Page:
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Quantum Computing: bigger than the NHS IT project?

Picture of a surgeon and diagnostic images.The £6bn NHS National Programme for IT (NPfIT) is the biggest computer project ever, if some healthcare pundits are to be believed. I have news for them. Mine may be bigger.

An article in 25 March 2006's New Scientist describes how quantum mechanics may be harnessed to create computers millions of times faster than today’s supercomputers.

Conventional computers use on and off states to represent 1 or 0, physically manifested as a difference in voltage or electrical charge. Quantum computers use quantum bits, or qubits. Qubits can exist in a state of 0 or 1 at the same time. Only when someone tries to measure its state will a qubit settle on one of the values. This means that you get roughly two calculations for the price of one.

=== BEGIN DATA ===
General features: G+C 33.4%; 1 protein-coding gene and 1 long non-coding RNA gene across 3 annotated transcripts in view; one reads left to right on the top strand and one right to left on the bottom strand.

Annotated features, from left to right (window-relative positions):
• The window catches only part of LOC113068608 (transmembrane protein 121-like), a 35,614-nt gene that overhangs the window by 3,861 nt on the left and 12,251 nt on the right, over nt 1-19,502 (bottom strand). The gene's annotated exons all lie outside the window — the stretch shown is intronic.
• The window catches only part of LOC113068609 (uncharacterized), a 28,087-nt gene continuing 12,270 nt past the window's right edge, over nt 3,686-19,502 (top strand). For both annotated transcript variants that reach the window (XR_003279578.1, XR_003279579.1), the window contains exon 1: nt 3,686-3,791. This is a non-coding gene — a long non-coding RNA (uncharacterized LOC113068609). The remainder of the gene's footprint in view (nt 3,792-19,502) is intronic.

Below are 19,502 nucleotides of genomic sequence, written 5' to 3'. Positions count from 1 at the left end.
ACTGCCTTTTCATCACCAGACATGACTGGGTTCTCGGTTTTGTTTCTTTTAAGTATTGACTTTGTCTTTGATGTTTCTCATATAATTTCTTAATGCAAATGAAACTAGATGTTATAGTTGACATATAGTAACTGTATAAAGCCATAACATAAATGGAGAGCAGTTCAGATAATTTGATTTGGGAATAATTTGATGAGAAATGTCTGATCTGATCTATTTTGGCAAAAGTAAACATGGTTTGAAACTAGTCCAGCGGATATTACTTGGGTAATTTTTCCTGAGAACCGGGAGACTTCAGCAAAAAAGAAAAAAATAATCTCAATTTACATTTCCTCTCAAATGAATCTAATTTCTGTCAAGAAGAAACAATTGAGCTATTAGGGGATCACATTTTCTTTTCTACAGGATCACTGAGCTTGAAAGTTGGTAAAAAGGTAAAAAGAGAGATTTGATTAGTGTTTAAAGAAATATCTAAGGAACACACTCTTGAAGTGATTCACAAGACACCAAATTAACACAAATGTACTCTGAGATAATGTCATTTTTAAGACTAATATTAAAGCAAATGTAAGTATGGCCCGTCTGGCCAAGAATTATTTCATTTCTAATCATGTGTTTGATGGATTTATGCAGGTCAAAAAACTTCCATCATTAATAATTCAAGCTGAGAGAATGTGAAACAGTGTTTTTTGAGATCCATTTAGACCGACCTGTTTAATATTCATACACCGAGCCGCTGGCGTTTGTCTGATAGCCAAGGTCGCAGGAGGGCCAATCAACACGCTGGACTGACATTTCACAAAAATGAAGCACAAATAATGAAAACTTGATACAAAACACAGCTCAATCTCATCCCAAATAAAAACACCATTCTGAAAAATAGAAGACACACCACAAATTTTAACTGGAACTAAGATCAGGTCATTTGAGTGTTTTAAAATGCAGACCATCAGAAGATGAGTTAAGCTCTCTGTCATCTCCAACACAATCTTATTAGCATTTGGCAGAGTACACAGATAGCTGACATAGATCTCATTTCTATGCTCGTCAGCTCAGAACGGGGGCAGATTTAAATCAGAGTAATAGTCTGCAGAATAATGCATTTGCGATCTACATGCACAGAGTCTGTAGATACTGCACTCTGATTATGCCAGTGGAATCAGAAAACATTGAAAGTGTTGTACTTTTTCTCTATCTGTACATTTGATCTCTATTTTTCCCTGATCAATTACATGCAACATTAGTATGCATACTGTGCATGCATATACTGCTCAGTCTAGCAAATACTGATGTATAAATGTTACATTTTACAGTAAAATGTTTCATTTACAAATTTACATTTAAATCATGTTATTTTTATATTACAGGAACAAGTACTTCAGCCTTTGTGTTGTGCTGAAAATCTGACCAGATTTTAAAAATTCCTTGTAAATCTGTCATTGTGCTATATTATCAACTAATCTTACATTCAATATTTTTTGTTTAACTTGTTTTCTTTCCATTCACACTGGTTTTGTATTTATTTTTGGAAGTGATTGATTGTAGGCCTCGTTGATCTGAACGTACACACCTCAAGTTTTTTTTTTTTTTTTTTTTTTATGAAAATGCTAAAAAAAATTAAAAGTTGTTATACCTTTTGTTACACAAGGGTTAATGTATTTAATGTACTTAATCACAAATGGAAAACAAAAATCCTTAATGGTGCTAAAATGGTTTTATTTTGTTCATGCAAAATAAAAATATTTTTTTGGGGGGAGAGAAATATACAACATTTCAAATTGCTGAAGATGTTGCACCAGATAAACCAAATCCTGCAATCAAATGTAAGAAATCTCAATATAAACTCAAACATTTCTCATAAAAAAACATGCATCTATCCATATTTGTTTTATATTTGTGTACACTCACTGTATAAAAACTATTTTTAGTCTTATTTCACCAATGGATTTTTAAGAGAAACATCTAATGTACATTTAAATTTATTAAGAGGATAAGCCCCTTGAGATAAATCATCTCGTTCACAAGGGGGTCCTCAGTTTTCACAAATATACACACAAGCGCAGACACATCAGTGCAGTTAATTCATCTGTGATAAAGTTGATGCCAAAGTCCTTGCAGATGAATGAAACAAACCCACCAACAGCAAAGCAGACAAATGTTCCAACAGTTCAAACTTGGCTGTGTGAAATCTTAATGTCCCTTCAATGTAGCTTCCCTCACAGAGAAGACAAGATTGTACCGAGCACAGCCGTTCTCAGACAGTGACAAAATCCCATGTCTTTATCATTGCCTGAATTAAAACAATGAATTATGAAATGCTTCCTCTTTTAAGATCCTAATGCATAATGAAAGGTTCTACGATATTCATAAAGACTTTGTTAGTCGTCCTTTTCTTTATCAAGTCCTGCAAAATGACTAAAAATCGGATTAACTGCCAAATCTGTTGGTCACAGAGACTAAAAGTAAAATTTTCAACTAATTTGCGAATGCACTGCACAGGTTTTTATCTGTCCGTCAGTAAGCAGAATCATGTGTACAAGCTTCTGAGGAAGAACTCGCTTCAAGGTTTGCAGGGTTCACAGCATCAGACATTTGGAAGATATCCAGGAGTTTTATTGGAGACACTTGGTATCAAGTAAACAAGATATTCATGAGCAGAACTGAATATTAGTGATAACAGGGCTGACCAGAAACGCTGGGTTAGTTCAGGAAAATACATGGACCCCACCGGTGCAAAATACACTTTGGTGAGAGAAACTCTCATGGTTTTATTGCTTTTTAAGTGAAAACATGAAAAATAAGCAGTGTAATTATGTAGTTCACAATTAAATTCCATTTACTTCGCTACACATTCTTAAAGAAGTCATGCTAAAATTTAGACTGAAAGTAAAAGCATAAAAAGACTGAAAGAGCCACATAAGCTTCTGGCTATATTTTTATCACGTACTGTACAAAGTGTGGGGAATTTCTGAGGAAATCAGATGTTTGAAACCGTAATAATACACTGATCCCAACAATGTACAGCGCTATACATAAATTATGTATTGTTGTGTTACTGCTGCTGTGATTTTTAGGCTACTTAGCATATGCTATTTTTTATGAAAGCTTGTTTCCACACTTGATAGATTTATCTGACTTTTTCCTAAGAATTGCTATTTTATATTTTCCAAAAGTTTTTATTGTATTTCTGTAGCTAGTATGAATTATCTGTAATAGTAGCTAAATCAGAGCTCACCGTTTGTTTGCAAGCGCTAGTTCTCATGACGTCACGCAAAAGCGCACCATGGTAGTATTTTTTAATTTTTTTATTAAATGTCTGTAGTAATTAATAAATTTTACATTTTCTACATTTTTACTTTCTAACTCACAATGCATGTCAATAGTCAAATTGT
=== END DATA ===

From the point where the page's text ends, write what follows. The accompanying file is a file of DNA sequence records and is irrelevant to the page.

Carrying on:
But that’s not enough for the weird quantum mechanical world. Quantum computing also uses entanglement. When qubits are entangled, they become linked, which means one is in a state of 0 when the other is 1. Or both can have the same value.

Using such quantum cavorting, a computer could calculate with many numbers simultaneously. With only a few hundred entangled qubits it may be possible to represent more atoms than there are in the universe. Now that really is big.

Quantum Computers may help healthcare to:

  • Sort huge numbers of data;

  • Calculate statistics for large populations; or

  • Recognise complex patterns and images.

Researchers say a practical quantum computer may be less than 10 years away. Since NPfIT completes in 2010, a combination of that, wirelessness and the convergence of clinical and information technology could leave the systems it deploys about as up-to-date as a slide rule is today. Maybe size really isn’t everything.


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